Mon, Nov 19, 2007 - Page 18 News List

Buffet helps Rodriguez ink new Yankees deal


Billionaire businessman Warren Buffett helped steer Alex Rodriguez into reaching agreement on terms of a record-setting new contract with the New York Yankees, the Wall Street Journal reported on Saturday.

Citing unnamed sources, the newspaper's Web site reported that "A-Rod" called Buffett and two executives from Goldman Sachs Group last week for advice after opting out of his Major League Baseball contract to become a free agent.

The third baseman has reportedly agreed with the Yankees upon a 10-year deal worth up to US$275 million, including money for passing recently indicted Barry Bonds to become the all-time US home run king.

Scott Boras, Rodriguez's agent, was effectively booted out of the deal after Rodriguez went to Golden Sachs executives to reopen a dialogue with the club, which vowed not to negotiate with Rodriguez once he opted out of his old deal.

With Rodriguez seeking US$350 million but finding no takers, he went back to the Yankees and still wound up being the highest-paid player in the history of his sport.

Rodriguez, 32, called Buffett, 77, last week and spoke to Goldman executives John Mallory and Gerry Cardinales in what might have been a breach of protocol, since the Goldman firm manages finances for Yankees owner George Steinbrenner and other Yankee investors.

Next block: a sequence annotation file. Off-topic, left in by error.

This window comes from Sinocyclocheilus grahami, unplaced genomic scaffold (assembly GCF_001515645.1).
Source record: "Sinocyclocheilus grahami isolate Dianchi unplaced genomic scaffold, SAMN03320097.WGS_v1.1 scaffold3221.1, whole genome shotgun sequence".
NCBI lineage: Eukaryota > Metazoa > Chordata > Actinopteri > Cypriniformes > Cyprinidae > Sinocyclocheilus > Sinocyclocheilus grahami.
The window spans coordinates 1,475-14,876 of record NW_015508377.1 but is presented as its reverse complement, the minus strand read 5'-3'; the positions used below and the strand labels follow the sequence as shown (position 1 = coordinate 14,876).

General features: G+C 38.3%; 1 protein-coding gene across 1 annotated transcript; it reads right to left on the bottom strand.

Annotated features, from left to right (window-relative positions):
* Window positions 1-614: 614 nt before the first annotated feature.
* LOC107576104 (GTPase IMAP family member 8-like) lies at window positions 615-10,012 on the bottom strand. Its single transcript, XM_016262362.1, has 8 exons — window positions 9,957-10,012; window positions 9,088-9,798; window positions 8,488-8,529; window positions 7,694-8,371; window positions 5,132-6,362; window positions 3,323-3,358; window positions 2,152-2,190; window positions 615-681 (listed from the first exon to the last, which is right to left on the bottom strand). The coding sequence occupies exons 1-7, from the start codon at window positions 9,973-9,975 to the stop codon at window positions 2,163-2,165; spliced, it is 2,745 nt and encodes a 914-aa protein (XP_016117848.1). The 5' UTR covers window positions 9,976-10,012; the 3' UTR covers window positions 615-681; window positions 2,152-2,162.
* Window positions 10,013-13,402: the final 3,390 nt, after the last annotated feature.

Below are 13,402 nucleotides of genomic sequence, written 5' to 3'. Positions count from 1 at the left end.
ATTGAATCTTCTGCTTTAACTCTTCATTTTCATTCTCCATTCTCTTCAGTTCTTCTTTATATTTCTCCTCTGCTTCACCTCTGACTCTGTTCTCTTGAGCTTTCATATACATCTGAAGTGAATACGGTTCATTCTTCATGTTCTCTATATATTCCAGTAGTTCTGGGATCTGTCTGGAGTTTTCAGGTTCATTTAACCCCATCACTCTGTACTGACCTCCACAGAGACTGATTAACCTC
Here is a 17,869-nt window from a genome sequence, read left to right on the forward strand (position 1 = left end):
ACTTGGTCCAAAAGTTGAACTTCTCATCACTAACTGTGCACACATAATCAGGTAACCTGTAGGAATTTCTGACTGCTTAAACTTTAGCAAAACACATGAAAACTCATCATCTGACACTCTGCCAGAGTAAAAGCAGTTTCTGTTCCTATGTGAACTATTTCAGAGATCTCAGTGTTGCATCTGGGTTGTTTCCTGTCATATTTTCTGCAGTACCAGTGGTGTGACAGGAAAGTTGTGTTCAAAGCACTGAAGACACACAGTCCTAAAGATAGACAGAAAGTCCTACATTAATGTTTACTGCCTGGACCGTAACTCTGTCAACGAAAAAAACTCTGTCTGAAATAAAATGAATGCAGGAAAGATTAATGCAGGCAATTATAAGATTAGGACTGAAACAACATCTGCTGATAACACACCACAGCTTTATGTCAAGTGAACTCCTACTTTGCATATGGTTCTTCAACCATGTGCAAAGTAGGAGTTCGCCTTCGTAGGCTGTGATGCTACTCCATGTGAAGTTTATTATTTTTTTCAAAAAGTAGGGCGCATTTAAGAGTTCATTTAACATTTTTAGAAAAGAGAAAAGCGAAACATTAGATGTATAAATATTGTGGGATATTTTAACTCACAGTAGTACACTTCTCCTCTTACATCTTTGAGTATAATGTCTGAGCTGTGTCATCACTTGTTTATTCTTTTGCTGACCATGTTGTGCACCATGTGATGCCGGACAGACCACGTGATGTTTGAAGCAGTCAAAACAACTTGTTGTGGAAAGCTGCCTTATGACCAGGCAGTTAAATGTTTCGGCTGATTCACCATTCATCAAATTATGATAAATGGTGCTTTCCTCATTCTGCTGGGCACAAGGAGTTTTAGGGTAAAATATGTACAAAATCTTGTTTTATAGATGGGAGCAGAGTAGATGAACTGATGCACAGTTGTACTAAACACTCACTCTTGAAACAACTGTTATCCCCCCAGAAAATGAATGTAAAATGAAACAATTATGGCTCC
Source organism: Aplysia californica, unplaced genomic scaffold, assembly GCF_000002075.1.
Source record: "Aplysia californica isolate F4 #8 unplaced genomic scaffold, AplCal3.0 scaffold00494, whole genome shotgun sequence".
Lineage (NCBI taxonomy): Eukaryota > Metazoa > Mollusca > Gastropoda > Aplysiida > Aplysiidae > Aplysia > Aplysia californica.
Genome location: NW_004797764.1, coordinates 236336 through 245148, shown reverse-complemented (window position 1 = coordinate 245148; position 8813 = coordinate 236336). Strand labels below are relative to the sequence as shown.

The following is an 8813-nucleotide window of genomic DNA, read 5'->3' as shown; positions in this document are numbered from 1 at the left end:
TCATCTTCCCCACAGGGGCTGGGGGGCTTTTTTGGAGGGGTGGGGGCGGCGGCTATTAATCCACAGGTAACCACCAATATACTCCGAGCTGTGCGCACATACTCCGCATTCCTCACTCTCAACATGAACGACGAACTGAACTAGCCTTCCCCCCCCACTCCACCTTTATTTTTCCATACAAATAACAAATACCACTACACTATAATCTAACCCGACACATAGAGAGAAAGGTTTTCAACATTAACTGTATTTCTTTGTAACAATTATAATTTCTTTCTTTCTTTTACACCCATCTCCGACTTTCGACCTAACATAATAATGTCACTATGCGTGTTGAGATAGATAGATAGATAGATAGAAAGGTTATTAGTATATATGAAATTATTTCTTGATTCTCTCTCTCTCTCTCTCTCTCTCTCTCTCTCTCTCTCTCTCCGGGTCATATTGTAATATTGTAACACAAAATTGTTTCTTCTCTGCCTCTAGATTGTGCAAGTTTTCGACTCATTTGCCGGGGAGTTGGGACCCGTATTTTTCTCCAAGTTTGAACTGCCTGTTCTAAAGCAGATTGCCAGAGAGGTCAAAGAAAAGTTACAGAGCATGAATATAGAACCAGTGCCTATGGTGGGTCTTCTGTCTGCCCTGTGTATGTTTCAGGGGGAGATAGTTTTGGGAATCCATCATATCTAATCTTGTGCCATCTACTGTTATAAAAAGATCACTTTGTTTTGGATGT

Rodriguez met Buffett, a baseball fan, several years ago when he flew to Buffett's Omaha, Nebraska, headquarters for a meeting. Buffett has an autographed "A-Rod" Yankees jersey.

It was Buffett who advised Rodriguez to go back to the Yankees without Boras.

"A-Rod really loves being a Yankee," Buffett said.

Rodriguez went to Mallory, who contacted Cardinale, who worked closely with Yankees executives on television deals, the Journal reported. Cardinale called Yankees president Randy Levine and the door to a new deal was opened.

The Goldman executives took themselves out of the actual talks since only an agent or a player can represent himself in negotiations under baseball union rules.

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